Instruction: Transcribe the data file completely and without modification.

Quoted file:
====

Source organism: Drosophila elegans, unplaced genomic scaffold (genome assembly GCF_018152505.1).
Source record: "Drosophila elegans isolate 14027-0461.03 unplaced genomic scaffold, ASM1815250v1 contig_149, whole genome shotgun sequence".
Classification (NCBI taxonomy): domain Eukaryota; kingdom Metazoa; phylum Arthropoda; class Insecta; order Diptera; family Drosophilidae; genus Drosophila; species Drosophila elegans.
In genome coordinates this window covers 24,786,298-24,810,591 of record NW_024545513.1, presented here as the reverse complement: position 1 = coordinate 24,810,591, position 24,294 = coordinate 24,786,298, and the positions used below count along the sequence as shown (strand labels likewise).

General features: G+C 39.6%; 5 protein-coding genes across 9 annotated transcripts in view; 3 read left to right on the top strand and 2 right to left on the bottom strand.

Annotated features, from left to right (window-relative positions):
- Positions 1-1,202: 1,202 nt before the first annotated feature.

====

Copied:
Source organism: Drosophila elegans, unplaced genomic scaffold (genome assembly GCF_018152505.1).
Source record: "Drosophila elegans isolate 14027-0461.03 unplaced genomic scaffold, ASM1815250v1 contig_149, whole genome shotgun sequence".
Classification (NCBI taxonomy): domain Eukaryota; kingdom Metazoa; phylum Arthropoda; class Insecta; order Diptera; family Drosophilidae; genus Drosophila; species Drosophila elegans.
In genome coordinates this window covers 24,786,298-24,810,591 of record NW_024545513.1, presented here as the reverse complement: position 1 = coordinate 24,810,591, position 24,294 = coordinate 24,786,298, and the positions used below count along the sequence as shown (strand labels likewise).

General features: G+C 39.6%; 5 protein-coding genes across 9 annotated transcripts in view; 3 read left to right on the top strand and 2 right to left on the bottom strand.

Annotated features, from left to right (window-relative positions):
- Positions 1-1,202: 1,202 nt before the first annotated feature.